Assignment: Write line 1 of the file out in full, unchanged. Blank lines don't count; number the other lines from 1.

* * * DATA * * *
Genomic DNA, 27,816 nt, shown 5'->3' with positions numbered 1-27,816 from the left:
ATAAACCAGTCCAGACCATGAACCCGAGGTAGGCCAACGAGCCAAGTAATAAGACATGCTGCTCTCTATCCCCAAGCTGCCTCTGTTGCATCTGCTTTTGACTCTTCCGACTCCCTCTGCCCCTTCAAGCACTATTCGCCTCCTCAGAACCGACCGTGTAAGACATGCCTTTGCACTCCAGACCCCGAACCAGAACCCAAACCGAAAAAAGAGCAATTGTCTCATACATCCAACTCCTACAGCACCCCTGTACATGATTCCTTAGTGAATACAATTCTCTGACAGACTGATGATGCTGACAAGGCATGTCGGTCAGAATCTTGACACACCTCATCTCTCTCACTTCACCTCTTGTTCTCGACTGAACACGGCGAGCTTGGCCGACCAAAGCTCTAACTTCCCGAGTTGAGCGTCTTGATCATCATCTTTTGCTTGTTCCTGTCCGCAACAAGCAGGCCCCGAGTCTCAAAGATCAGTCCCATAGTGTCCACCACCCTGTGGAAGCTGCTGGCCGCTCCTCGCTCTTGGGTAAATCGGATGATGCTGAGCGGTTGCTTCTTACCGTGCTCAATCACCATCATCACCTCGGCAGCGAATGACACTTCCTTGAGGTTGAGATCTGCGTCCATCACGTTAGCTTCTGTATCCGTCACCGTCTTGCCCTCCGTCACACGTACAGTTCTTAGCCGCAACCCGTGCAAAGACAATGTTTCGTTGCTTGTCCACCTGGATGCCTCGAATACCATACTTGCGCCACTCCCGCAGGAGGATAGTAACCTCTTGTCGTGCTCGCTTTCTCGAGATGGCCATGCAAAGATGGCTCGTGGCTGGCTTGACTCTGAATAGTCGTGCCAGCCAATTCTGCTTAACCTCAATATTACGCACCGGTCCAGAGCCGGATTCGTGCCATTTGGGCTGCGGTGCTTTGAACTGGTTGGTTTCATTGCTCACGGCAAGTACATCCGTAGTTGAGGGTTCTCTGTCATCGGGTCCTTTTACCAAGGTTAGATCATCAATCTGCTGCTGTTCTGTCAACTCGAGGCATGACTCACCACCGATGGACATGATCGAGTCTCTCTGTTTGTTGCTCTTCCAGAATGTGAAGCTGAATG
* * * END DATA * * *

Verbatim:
Genomic DNA, 27,816 nt, shown 5'->3' with positions numbered 1-27,816 from the left: